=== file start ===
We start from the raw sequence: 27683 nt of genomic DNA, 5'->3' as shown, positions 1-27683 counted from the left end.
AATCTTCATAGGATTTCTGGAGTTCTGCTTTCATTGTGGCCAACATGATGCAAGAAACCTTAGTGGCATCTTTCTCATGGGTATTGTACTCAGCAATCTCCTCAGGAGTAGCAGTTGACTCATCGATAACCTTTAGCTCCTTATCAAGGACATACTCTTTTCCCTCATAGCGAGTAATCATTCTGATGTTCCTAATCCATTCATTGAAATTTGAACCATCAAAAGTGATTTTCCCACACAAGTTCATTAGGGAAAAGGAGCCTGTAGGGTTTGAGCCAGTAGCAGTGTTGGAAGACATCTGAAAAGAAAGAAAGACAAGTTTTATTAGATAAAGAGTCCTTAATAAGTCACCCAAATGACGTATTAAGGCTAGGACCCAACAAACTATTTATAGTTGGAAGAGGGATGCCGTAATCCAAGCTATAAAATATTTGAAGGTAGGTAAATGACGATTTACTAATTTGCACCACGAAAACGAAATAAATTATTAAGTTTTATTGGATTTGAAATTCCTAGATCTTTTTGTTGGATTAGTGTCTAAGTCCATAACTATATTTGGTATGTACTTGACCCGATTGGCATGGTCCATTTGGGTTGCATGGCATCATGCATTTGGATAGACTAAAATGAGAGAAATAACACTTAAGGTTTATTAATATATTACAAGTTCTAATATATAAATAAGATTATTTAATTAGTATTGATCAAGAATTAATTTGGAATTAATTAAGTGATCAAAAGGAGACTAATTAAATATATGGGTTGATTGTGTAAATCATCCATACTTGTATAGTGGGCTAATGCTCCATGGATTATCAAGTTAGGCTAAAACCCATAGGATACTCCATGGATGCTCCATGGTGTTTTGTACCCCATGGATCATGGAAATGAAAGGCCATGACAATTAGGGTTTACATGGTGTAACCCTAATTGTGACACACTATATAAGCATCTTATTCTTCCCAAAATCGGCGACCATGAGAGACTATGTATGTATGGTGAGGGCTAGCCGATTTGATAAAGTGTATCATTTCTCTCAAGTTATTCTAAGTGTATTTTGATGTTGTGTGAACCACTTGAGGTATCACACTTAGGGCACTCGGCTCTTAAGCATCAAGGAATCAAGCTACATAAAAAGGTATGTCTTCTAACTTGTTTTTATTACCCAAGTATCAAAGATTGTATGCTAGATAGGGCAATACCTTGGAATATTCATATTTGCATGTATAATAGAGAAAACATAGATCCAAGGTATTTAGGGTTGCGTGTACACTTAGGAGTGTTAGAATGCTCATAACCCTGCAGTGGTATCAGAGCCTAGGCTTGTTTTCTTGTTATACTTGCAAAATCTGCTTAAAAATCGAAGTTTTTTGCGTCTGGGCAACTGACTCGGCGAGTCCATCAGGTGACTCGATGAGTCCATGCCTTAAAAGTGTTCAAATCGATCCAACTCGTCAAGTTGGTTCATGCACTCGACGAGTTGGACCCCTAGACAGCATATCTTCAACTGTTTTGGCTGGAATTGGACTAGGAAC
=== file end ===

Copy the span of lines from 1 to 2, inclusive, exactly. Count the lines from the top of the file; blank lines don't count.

We start from the raw sequence: 27683 nt of genomic DNA, 5'->3' as shown, positions 1-27683 counted from the left end.
AATCTTCATAGGATTTCTGGAGTTCTGCTTTCATTGTGGCCAACATGATGCAAGAAACCTTAGTGGCATCTTTCTCATGGGTATTGTACTCAGCAATCTCCTCAGGAGTAGCAGTTGACTCATCGATAACCTTTAGCTCCTTATCAAGGACATACTCTTTTCCCTCATAGCGAGTAATCATTCTGATGTTCCTAATCCATTCATTGAAATTTGAACCATCAAAAGTGATTTTCCCACACAAGTTCATTAGGGAAAAGGAGCCTGTAGGGTTTGAGCCAGTAGCAGTGTTGGAAGACATCTGAAAAGAAAGAAAGACAAGTTTTATTAGATAAAGAGTCCTTAATAAGTCACCCAAATGACGTATTAAGGCTAGGACCCAACAAACTATTTATAGTTGGAAGAGGGATGCCGTAATCCAAGCTATAAAATATTTGAAGGTAGGTAAATGACGATTTACTAATTTGCACCACGAAAACGAAATAAATTATTAAGTTTTATTGGATTTGAAATTCCTAGATCTTTTTGTTGGATTAGTGTCTAAGTCCATAACTATATTTGGTATGTACTTGACCCGATTGGCATGGTCCATTTGGGTTGCATGGCATCATGCATTTGGATAGACTAAAATGAGAGAAATAACACTTAAGGTTTATTAATATATTACAAGTTCTAATATATAAATAAGATTATTTAATTAGTATTGATCAAGAATTAATTTGGAATTAATTAAGTGATCAAAAGGAGACTAATTAAATATATGGGTTGATTGTGTAAATCATCCATACTTGTATAGTGGGCTAATGCTCCATGGATTATCAAGTTAGGCTAAAACCCATAGGATACTCCATGGATGCTCCATGGTGTTTTGTACCCCATGGATCATGGAAATGAAAGGCCATGACAATTAGGGTTTACATGGTGTAACCCTAATTGTGACACACTATATAAGCATCTTATTCTTCCCAAAATCGGCGACCATGAGAGACTATGTATGTATGGTGAGGGCTAGCCGATTTGATAAAGTGTATCATTTCTCTCAAGTTATTCTAAGTGTATTTTGATGTTGTGTGAACCACTTGAGGTATCACACTTAGGGCACTCGGCTCTTAAGCATCAAGGAATCAAGCTACATAAAAAGGTATGTCTTCTAACTTGTTTTTATTACCCAAGTATCAAAGATTGTATGCTAGATAGGGCAATACCTTGGAATATTCATATTTGCATGTATAATAGAGAAAACATAGATCCAAGGTATTTAGGGTTGCGTGTACACTTAGGAGTGTTAGAATGCTCATAACCCTGCAGTGGTATCAGAGCCTAGGCTTGTTTTCTTGTTATACTTGCAAAATCTGCTTAAAAATCGAAGTTTTTTGCGTCTGGGCAACTGACTCGGCGAGTCCATCAGGTGACTCGATGAGTCCATGCCTTAAAAGTGTTCAAATCGATCCAACTCGTCAAGTTGGTTCATGCACTCGACGAGTTGGACCCCTAGACAGCATATCTTCAACTGTTTTGGCTGGAATTGGACTAGGAAC